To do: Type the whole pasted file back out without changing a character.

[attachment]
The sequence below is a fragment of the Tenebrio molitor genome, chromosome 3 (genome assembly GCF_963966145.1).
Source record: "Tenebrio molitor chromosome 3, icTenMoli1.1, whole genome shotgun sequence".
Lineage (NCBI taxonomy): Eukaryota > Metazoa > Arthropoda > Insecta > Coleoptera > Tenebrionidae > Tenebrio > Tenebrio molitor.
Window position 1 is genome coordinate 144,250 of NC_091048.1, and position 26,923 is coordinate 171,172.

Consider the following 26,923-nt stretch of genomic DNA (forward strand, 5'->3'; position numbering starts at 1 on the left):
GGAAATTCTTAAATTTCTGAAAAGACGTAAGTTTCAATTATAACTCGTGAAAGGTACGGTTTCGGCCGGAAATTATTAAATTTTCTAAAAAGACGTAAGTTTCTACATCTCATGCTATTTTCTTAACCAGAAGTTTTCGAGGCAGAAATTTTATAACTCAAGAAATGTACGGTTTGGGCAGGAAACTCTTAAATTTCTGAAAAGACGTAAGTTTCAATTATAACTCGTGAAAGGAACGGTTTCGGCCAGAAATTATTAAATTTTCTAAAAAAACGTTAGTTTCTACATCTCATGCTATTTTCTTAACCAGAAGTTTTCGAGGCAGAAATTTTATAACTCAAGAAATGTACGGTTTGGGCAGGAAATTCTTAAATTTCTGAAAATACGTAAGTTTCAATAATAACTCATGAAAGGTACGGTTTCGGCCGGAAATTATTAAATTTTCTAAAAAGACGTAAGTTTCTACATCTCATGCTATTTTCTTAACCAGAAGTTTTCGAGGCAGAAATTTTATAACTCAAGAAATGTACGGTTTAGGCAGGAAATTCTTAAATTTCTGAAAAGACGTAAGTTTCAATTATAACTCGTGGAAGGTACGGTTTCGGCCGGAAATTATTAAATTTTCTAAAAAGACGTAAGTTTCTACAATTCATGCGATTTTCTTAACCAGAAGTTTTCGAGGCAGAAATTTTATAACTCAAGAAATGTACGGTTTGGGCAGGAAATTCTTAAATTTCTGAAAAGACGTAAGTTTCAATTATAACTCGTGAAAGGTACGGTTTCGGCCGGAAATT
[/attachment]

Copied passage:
The sequence below is a fragment of the Tenebrio molitor genome, chromosome 3 (genome assembly GCF_963966145.1).
Source record: "Tenebrio molitor chromosome 3, icTenMoli1.1, whole genome shotgun sequence".
Lineage (NCBI taxonomy): Eukaryota > Metazoa > Arthropoda > Insecta > Coleoptera > Tenebrionidae > Tenebrio > Tenebrio molitor.
Window position 1 is genome coordinate 144,250 of NC_091048.1, and position 26,923 is coordinate 171,172.

Consider the following 26,923-nt stretch of genomic DNA (forward strand, 5'->3'; position numbering starts at 1 on the left):
GGAAATTCTTAAATTTCTGAAAAGACGTAAGTTTCAATTATAACTCGTGAAAGGTACGGTTTCGGCCGGAAATTATTAAATTTTCTAAAAAGACGTAAGTTTCTACATCTCATGCTATTTTCTTAACCAGAAGTTTTCGAGGCAGAAATTTTATAACTCAAGAAATGTACGGTTTGGGCAGGAAACTCTTAAATTTCTGAAAAGACGTAAGTTTCAATTATAACTCGTGAAAGGAACGGTTTCGGCCAGAAATTATTAAATTTTCTAAAAAAACGTTAGTTTCTACATCTCATGCTATTTTCTTAACCAGAAGTTTTCGAGGCAGAAATTTTATAACTCAAGAAATGTACGGTTTGGGCAGGAAATTCTTAAATTTCTGAAAATACGTAAGTTTCAATAATAACTCATGAAAGGTACGGTTTCGGCCGGAAATTATTAAATTTTCTAAAAAGACGTAAGTTTCTACATCTCATGCTATTTTCTTAACCAGAAGTTTTCGAGGCAGAAATTTTATAACTCAAGAAATGTACGGTTTAGGCAGGAAATTCTTAAATTTCTGAAAAGACGTAAGTTTCAATTATAACTCGTGGAAGGTACGGTTTCGGCCGGAAATTATTAAATTTTCTAAAAAGACGTAAGTTTCTACAATTCATGCGATTTTCTTAACCAGAAGTTTTCGAGGCAGAAATTTTATAACTCAAGAAATGTACGGTTTGGGCAGGAAATTCTTAAATTTCTGAAAAGACGTAAGTTTCAATTATAACTCGTGAAAGGTACGGTTTCGGCCGGAAATT